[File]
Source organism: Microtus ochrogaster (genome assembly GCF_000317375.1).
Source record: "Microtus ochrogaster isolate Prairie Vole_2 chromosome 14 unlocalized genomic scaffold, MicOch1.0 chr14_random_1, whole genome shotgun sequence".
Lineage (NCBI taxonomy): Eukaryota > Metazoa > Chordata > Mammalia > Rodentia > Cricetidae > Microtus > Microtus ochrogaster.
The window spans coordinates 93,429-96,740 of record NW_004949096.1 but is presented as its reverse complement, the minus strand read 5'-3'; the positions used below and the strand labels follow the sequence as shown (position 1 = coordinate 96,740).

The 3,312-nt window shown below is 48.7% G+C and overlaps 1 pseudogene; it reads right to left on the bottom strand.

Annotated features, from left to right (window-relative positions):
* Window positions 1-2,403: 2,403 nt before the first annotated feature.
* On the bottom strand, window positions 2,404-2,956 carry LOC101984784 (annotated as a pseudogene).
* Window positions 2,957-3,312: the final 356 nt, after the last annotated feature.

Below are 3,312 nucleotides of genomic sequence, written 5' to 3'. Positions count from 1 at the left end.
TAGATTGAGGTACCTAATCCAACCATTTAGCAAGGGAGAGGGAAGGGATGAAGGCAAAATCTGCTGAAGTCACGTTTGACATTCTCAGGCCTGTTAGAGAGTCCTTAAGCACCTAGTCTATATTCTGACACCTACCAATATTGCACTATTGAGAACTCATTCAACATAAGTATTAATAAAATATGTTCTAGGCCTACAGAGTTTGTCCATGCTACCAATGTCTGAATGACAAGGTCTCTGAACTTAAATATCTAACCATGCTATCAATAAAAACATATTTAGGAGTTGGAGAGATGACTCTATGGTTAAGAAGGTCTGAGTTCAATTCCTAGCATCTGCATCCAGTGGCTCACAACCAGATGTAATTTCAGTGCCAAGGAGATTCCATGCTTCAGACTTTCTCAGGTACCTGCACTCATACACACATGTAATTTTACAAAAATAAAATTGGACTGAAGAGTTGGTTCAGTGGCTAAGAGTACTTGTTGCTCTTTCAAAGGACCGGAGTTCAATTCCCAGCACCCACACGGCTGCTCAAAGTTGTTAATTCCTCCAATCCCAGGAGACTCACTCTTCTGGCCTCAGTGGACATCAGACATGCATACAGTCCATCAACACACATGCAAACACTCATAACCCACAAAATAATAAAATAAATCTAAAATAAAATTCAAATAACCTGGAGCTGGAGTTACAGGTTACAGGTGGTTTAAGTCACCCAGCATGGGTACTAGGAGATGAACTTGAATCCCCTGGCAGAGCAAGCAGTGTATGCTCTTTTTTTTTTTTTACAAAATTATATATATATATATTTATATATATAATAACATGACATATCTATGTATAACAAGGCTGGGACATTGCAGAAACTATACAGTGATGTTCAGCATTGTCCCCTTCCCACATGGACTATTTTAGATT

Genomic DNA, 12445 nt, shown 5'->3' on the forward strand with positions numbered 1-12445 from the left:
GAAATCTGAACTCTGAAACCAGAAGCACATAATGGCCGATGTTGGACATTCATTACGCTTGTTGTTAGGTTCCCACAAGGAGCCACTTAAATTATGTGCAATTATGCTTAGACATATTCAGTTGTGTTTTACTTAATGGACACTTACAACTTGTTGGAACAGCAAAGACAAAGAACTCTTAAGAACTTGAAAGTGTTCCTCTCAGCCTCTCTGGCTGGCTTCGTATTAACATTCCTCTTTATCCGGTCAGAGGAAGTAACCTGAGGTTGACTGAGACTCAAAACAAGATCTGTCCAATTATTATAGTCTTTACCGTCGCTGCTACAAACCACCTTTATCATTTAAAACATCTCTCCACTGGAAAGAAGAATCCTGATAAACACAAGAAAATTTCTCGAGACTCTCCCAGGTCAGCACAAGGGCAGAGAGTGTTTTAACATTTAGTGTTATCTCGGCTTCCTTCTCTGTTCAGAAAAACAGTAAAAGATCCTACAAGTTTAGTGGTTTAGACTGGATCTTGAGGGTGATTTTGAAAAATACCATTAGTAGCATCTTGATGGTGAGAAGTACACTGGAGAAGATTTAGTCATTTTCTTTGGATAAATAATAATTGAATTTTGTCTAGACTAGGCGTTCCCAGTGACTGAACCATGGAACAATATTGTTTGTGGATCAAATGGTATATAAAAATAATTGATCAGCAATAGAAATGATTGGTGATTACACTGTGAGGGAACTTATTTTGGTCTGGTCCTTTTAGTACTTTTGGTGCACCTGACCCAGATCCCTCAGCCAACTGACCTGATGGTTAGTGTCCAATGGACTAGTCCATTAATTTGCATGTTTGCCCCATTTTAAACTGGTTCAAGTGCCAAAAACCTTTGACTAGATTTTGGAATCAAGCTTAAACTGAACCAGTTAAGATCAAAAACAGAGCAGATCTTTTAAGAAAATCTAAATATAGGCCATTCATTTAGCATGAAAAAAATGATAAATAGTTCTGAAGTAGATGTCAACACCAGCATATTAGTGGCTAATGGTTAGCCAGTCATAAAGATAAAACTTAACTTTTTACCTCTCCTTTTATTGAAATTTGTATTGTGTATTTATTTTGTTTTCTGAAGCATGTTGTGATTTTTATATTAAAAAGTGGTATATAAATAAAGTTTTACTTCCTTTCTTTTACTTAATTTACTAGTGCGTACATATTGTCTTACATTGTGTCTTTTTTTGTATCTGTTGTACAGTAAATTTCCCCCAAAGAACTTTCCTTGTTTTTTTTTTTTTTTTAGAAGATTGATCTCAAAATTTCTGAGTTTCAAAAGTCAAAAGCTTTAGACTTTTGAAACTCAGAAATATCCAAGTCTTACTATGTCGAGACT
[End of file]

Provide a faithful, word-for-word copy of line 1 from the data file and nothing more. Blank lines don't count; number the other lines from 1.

Source organism: Microtus ochrogaster (genome assembly GCF_000317375.1).